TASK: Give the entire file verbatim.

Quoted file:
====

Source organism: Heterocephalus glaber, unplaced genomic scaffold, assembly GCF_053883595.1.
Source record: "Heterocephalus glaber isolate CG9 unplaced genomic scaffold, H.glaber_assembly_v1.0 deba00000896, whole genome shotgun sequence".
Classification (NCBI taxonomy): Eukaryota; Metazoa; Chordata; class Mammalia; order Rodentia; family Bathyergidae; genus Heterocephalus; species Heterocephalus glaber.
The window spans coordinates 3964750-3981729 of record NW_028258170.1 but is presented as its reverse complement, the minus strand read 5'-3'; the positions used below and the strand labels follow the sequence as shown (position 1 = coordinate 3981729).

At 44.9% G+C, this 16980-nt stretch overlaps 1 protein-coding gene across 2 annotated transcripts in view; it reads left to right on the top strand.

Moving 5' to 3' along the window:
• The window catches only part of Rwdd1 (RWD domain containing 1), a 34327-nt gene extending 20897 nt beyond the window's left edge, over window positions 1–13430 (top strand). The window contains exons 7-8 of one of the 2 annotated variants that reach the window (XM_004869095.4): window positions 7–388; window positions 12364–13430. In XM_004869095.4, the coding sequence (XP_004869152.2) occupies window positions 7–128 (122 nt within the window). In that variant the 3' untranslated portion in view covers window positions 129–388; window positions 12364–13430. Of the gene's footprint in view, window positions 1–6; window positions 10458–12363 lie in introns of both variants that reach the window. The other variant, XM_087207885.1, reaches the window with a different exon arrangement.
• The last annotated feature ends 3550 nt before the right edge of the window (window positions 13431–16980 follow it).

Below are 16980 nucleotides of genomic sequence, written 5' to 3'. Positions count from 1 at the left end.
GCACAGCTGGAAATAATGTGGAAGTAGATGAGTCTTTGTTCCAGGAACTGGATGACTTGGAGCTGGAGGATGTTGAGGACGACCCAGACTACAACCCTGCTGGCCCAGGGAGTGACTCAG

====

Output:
Source organism: Heterocephalus glaber, unplaced genomic scaffold, assembly GCF_053883595.1.
Source record: "Heterocephalus glaber isolate CG9 unplaced genomic scaffold, H.glaber_assembly_v1.0 deba00000896, whole genome shotgun sequence".
Classification (NCBI taxonomy): Eukaryota; Metazoa; Chordata; class Mammalia; order Rodentia; family Bathyergidae; genus Heterocephalus; species Heterocephalus glaber.
The window spans coordinates 3964750-3981729 of record NW_028258170.1 but is presented as its reverse complement, the minus strand read 5'-3'; the positions used below and the strand labels follow the sequence as shown (position 1 = coordinate 3981729).

At 44.9% G+C, this 16980-nt stretch overlaps 1 protein-coding gene across 2 annotated transcripts in view; it reads left to right on the top strand.

Moving 5' to 3' along the window:
• The window catches only part of Rwdd1 (RWD domain containing 1), a 34327-nt gene extending 20897 nt beyond the window's left edge, over window positions 1–13430 (top strand). The window contains exons 7-8 of one of the 2 annotated variants that reach the window (XM_004869095.4): window positions 7–388; window positions 12364–13430. In XM_004869095.4, the coding sequence (XP_004869152.2) occupies window positions 7–128 (122 nt within the window). In that variant the 3' untranslated portion in view covers window positions 129–388; window positions 12364–13430. Of the gene's footprint in view, window positions 1–6; window positions 10458–12363 lie in introns of both variants that reach the window. The other variant, XM_087207885.1, reaches the window with a different exon arrangement.
• The last annotated feature ends 3550 nt before the right edge of the window (window positions 13431–16980 follow it).

Below are 16980 nucleotides of genomic sequence, written 5' to 3'. Positions count from 1 at the left end.
GCACAGCTGGAAATAATGTGGAAGTAGATGAGTCTTTGTTCCAGGAACTGGATGACTTGGAGCTGGAGGATGTTGAGGACGACCCAGACTACAACCCTGCTGGCCCAGGGAGTGACTCAG